My grandfather has long believed as we use the resource we should give back to the resource. The extra food provided by the food plots feeds immeasurable amounts of wildlife and helps them prepare for a hard winter, and for some animals provides a food source early in the spring before the season. In my opinion anyways.

    I wish anti hunters understood this part of hunting. It's a love of the resource and all that encompasses our bush. I laugh, I once watched my grandfather shoo deer out of the way of his truck at his house so he could drive to the camp 15 minutes away and go deer hunting. He was perfectly legal to shoot the deer in his driveway, but that's not what it's about. Of course he didn't shoot a deer that year at the camp, and the deer were still in his yard when he returned.

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    Pretty cool set-up. Stuff like food plots, trail work, setting up stands, etc makes deer hunting fun throughout the year. Thanks for sharing.

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    Quote Originally Posted by Sam Menard View Post
    Pretty cool set-up. Stuff like food plots, trail work, setting up stands, etc makes deer hunting fun throughout the year. Thanks for sharing.
    Indeed. I'll try and keep this thread updated throughout the year with various plots progress.

    COVID has really thrown a wrench into my plans for the camp this year. This has been an absolutely stellar spring weather wise and easily the best one in many years for us here in central Ontario. Id hoped to have a large gang together before the leaves burst out and the bugs too, but that all got thrown out the window. I had planned to bust a new ATV trail through the bush and build two permanent treestands, as well as move one of my metal ladder stands.

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    Awesome pictures and story. You have great hunting grounds and history.
    Congrats to your grandpa for still being involved and great to see your daughter enjoying the hunting grounds...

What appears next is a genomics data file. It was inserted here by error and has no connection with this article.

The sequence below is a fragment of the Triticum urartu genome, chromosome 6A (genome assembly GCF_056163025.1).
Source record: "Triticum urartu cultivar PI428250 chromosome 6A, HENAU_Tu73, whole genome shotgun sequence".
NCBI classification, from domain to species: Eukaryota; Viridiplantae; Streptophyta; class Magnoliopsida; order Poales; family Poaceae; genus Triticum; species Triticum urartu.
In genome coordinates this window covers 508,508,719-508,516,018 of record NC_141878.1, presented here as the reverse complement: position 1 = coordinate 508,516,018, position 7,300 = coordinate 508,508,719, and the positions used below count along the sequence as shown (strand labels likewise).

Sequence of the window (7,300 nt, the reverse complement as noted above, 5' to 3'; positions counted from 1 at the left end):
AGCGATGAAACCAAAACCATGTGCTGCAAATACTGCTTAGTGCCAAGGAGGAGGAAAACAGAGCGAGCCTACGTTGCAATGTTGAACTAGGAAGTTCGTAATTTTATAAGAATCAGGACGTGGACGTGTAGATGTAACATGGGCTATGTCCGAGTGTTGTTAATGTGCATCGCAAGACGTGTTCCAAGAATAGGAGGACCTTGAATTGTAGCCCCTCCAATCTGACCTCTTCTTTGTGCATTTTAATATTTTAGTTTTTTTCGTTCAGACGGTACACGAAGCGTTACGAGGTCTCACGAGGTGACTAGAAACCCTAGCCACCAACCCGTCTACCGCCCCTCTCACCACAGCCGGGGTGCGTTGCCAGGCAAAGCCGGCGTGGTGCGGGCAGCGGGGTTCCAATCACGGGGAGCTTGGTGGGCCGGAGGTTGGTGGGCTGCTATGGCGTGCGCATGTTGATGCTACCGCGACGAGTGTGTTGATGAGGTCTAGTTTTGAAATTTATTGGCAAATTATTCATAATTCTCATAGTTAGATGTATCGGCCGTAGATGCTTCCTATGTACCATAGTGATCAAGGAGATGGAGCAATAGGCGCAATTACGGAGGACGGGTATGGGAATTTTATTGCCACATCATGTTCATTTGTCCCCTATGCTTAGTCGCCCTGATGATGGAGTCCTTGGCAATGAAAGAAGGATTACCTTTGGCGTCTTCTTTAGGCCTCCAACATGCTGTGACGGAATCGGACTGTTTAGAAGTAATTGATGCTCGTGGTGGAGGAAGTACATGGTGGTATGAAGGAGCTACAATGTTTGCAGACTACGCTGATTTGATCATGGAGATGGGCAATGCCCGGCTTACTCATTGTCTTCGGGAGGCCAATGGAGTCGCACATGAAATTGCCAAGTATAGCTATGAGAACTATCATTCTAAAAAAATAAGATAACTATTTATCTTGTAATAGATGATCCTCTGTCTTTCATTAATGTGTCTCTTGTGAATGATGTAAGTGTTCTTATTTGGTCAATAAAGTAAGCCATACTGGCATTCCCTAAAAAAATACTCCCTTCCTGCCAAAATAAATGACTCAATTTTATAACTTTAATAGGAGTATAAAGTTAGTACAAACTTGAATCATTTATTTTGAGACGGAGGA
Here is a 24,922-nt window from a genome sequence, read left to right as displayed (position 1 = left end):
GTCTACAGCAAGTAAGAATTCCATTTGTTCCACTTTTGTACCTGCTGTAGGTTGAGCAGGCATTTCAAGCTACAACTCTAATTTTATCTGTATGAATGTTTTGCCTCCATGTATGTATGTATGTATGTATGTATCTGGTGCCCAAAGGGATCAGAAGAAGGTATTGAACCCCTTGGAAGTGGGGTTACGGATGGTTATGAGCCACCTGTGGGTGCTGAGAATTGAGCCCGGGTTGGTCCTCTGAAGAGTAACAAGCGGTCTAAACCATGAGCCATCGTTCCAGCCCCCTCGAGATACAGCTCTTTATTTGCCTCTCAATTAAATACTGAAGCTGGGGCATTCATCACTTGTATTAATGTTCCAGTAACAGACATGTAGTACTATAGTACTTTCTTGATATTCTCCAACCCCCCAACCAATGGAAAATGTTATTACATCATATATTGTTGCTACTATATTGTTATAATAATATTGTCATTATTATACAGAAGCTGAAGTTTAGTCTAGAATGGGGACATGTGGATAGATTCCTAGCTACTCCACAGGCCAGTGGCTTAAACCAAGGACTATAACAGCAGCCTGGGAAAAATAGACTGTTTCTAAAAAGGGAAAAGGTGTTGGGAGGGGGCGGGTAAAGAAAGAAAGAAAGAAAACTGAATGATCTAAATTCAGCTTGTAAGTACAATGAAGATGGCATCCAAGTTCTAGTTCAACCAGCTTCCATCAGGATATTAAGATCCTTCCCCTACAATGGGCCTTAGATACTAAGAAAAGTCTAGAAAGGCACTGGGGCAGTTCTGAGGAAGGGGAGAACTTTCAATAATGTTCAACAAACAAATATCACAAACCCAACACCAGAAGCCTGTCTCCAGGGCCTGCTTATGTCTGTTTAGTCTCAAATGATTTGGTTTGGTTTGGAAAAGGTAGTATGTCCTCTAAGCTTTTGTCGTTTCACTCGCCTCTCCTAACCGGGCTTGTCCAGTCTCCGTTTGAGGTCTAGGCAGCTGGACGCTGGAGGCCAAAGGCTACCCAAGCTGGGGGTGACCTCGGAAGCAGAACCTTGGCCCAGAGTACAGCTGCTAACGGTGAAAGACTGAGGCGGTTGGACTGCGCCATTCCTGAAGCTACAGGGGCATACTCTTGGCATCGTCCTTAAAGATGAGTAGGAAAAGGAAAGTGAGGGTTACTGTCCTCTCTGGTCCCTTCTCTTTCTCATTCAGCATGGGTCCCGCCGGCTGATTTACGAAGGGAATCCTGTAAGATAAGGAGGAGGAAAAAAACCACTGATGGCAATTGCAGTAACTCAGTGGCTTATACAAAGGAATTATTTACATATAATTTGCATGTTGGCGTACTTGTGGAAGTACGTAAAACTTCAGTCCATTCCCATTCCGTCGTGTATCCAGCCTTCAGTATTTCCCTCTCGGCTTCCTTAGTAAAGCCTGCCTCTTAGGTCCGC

Guns have two enemies................rust and government

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    Quote Originally Posted by blasted_saber View Post
    My grandfather has long believed as we use the resource we should give back to the resource. The extra food provided by the food plots feeds immeasurable amounts of wildlife and helps them prepare for a hard winter, and for some animals provides a food source early in the spring before the season. In my opinion anyways.

    I wish anti hunters understood this part of hunting. It's a love of the resource and all that encompasses our bush. I laugh, I once watched my grandfather shoo deer out of the way of his truck at his house so he could drive to the camp 15 minutes away and go deer hunting. He was perfectly legal to shoot the deer in his driveway, but that's not what it's about. Of course he didn't shoot a deer that year at the camp, and the deer were still in his yard when he returned.
    Your grandfather sounds like a wise fella. Good luck with the plots. Hope to see some success pictures here this fall.

    Sent from my SM-A520W using Tapatalk
    "where a man feels at home, outside of where he's born, is where he's meant to go"
    ​- Ernest Hemingway

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    Has anyone try millet or sorghum I n their plots. Wondering if it will even survive deer population to maturity